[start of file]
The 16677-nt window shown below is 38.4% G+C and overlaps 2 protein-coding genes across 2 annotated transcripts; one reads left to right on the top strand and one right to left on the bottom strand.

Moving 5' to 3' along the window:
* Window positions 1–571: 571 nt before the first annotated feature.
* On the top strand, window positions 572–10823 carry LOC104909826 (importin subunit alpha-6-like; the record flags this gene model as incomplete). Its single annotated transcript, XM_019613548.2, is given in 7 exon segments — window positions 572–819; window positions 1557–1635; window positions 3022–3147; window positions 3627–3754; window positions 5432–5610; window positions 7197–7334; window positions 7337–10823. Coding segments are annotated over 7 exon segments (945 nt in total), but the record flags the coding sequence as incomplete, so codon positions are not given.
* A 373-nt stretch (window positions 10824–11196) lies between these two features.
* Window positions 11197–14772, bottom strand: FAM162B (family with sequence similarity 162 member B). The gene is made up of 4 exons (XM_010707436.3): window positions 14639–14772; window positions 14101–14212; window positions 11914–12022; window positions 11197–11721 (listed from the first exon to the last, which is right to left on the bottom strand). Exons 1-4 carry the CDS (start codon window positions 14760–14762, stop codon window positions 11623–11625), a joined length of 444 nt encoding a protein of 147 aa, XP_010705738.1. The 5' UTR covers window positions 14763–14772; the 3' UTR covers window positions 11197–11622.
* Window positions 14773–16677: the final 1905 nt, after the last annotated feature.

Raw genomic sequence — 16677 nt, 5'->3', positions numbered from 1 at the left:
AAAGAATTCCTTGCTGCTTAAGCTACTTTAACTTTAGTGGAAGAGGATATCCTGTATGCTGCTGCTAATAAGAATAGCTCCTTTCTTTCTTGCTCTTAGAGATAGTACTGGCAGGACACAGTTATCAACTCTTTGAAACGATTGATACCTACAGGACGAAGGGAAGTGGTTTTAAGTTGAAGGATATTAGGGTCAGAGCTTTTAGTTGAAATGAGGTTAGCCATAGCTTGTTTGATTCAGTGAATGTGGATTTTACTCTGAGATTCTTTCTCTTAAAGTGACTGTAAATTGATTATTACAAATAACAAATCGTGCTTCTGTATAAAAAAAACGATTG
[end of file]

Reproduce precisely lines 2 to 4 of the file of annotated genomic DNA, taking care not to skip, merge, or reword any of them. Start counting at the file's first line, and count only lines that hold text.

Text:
Moving 5' to 3' along the window:
* Window positions 1–571: 571 nt before the first annotated feature.
* On the top strand, window positions 572–10823 carry LOC104909826 (importin subunit alpha-6-like; the record flags this gene model as incomplete). Its single annotated transcript, XM_019613548.2, is given in 7 exon segments — window positions 572–819; window positions 1557–1635; window positions 3022–3147; window positions 3627–3754; window positions 5432–5610; window positions 7197–7334; window positions 7337–10823. Coding segments are annotated over 7 exon segments (945 nt in total), but the record flags the coding sequence as incomplete, so codon positions are not given.